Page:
Blog Entry #12 – “Damage and Redemption” – Due May 3

Beginning the first pages of Cry, the Beloved Country with a portrait of an Edenic landscape that has been marred by human abuse, Paton weaves throughout his whole novel the theme of damaged things that are in need of healing.  Beginning with his scorched up native country, he goes on to explore unjust social norms, corrupted political systems, exiled communities, divided families, and spiritually broken individuals.  The entire scope of Paton’s “Biblical” novel begs the question, what will bring redemption to this damaged world?

This question captures a truth that I see as a culmination of so many of our discussions in this class: the idea that we should view such problems as holistically as possible.  This is precisely why I chose for our last unit theme “A Holistic Look at our Damaged World.”  The sources of pain in this world are not merely external issues that can be fixed through social programs and government policies.  Yes, I think it is imperative that we engage the world’s problems intellectually, that we are informed about politics and economics, and that we take part in authentic discussion and activism.  But, I would argue that we must also address the roots of the evil and the pain of this world, and admit that the world’s suffering begins within each broken individual that inhabits this world.  I think if we consider the tragic litany of evils and damage that we have encountered in all of our books, we can be confident of this truth.  The systems of the world need healing, but humans also need to experience a kind of healing within our own hearts.  Amen?? 🙂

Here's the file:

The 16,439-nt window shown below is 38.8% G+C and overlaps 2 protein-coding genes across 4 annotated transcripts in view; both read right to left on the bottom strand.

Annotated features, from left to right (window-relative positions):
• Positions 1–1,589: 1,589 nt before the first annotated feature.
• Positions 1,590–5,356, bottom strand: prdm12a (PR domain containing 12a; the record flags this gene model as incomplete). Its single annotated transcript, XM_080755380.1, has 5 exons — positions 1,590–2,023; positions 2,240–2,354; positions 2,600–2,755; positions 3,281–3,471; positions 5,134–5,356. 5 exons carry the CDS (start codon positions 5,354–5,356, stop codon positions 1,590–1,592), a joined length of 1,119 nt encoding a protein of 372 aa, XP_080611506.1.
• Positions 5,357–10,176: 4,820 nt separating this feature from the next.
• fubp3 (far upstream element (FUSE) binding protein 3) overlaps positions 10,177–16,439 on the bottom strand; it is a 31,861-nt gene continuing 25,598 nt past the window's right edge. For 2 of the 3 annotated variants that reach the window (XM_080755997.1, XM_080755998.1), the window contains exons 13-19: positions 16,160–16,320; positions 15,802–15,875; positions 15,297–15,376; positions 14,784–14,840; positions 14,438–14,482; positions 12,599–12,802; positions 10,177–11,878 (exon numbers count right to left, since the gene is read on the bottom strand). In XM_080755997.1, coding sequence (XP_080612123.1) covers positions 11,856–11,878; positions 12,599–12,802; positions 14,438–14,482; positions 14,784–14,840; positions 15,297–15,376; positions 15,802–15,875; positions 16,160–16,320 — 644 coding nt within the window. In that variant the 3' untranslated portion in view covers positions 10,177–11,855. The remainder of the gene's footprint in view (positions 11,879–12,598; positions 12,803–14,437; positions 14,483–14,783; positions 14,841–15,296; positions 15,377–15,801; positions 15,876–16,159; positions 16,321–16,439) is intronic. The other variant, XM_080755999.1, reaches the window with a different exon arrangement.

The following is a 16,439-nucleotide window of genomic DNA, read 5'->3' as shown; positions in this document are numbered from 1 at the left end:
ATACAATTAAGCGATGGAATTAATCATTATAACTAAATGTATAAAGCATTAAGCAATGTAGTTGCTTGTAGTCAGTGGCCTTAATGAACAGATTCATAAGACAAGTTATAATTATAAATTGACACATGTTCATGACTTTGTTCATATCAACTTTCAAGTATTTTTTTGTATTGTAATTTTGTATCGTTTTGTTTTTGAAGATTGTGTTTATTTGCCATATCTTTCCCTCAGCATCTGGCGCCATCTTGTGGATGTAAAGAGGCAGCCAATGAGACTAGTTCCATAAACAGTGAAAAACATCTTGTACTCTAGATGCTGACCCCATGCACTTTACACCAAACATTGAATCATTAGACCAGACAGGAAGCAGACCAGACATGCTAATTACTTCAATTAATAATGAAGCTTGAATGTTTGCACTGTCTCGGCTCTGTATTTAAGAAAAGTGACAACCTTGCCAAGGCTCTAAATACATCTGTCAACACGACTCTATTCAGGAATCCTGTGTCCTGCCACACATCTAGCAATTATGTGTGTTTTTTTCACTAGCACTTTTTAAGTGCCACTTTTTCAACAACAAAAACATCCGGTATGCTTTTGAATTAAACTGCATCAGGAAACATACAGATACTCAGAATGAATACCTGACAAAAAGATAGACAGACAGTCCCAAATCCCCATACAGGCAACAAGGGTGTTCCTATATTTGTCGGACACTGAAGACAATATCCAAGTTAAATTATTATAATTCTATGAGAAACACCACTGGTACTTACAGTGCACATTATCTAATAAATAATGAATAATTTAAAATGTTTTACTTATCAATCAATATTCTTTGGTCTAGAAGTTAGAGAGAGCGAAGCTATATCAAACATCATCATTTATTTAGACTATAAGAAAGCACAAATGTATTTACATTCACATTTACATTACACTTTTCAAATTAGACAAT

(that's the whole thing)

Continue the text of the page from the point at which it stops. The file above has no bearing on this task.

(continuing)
For this final blog assignment on Cry, the Beloved Country, I want you to consider the whole scope of this wonderful novel, and answer any of the following questions.  Now that we have followed Stephen’s story of this broken land, country, and people to its end, what are the most powerful sources of healing that you see Alan Paton presenting?  What holistic solutions (addressing “external” systems and “internal” lives of individuals) does he propose that are still applicable in our persistently damaged world?  And on a practical level, how reasonable or realistic do you think these answers/solutions are?

I look forward to hearing what you share!  And don’t forget to read and comment on the blogs of your classmates, especially considering that we’re missing out on so much good discussion time!

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